On April 14, the SBA announced that a partnership (including an LLC treated as a partnership for tax purposes) may include partners’ self-employment income as eligible compensation on the partnership’s Paycheck Protection Program (PPP) application. Unfortunately, many partnerships had already applied for and received PPP loans before the SBA issued its guidance.

To enable partnerships to benefit from the full amount of PPP funds for which they’re eligible, the SBA issued a new rule yesterday that allows lenders to increase partnerships’ PPP loan amounts to take into account partners’ self-employment income. The SBA’s guidance also applies to seasonal businesses that previously received PPP funding, but that are now eligible for a larger PPP loan under the SBA’s April 28 rules for seasonal employers.

If you believe that your partnership could be eligible for additional funding under the SBA’s new rule, we strongly recommend that you contact your lender as soon as possible. Lenders will not be able to increase PPP loans after they have filed their final loan documentation with the SBA. Your lender can tell you whether you are eligible to apply for additional funding and how to apply for a PPP increase.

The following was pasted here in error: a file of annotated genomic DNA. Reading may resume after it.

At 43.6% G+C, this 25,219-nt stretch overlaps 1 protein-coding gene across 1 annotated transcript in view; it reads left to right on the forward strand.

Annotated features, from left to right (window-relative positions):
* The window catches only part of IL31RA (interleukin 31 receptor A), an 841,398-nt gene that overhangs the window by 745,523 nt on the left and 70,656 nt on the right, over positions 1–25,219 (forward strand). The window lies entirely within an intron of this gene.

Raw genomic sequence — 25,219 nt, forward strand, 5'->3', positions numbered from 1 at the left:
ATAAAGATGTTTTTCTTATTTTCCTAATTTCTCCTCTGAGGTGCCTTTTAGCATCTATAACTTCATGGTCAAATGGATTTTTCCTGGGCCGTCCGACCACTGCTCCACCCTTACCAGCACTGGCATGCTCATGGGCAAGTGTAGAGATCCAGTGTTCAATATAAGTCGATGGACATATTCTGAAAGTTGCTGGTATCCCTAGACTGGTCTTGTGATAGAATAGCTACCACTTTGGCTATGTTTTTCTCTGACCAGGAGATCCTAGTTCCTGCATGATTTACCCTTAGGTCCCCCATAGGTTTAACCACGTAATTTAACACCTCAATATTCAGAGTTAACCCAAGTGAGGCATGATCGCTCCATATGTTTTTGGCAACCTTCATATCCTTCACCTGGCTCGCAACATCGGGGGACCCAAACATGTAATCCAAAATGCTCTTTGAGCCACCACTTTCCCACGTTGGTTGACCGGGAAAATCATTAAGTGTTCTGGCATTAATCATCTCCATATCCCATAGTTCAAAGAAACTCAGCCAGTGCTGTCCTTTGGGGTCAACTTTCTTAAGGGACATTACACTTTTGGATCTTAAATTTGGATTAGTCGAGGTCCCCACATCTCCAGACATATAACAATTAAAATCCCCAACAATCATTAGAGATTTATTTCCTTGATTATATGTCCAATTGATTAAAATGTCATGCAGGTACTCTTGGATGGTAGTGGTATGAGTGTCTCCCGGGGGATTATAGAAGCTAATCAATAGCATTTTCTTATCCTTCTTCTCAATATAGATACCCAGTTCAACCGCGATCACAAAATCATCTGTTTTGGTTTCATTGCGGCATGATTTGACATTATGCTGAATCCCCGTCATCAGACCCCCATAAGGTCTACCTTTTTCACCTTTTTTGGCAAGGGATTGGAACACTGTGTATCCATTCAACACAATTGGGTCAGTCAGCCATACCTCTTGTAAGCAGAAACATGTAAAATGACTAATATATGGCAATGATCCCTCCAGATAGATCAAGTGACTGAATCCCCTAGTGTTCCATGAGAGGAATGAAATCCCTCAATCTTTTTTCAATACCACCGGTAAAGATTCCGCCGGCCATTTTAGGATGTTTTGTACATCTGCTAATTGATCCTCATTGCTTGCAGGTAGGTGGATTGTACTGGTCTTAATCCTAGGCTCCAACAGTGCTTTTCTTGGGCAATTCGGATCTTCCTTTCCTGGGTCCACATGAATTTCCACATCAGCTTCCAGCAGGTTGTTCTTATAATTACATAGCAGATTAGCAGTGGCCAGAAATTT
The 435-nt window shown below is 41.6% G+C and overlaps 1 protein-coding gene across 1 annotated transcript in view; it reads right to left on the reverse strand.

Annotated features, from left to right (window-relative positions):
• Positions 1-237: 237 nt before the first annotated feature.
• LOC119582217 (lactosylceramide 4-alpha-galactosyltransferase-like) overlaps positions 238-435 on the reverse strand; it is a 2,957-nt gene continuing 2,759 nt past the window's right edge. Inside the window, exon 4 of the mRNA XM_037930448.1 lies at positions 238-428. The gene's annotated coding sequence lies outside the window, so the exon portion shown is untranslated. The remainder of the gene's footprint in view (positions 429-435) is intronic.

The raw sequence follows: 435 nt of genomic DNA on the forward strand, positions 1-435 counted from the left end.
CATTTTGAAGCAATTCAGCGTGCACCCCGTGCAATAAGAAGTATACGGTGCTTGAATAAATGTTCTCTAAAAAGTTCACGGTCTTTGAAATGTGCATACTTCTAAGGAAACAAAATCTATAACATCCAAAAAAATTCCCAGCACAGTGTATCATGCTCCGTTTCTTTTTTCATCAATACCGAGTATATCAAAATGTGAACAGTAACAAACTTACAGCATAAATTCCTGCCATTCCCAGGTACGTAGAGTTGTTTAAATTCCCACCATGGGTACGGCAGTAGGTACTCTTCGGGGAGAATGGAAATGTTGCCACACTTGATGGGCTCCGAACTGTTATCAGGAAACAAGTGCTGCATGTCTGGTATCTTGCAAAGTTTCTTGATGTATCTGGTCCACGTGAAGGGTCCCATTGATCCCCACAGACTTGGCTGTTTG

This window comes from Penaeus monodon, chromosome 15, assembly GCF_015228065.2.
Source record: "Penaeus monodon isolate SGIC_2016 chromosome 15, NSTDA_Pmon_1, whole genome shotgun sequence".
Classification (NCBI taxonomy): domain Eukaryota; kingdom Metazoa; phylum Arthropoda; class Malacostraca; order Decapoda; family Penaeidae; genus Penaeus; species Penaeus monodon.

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Our firm provides the information in this article for general guidance only, and does not constitute the provision of legal advice, tax advice, accounting services, investment advice or professional consulting of any kind. The information provided herein should not be used as a substitute for consultation with professional tax, accounting, legal or other competent advisors. Before making any decision or taking any action, you should consult a professional advisor who has been provided with all pertinent facts relevant to your particular situation. Tax articles in this blog are not intended to be used, and cannot be used by any taxpayer, for the purpose of avoiding accuracy-related penalties that may be imposed on the taxpayer. The information is provided “as is,” with no assurance or guarantee of completeness, accuracy or timeliness of the information, and without warranty of any kind, express or implied, including but not limited to warranties of performance, merchantability and fitness for a particular purpose.




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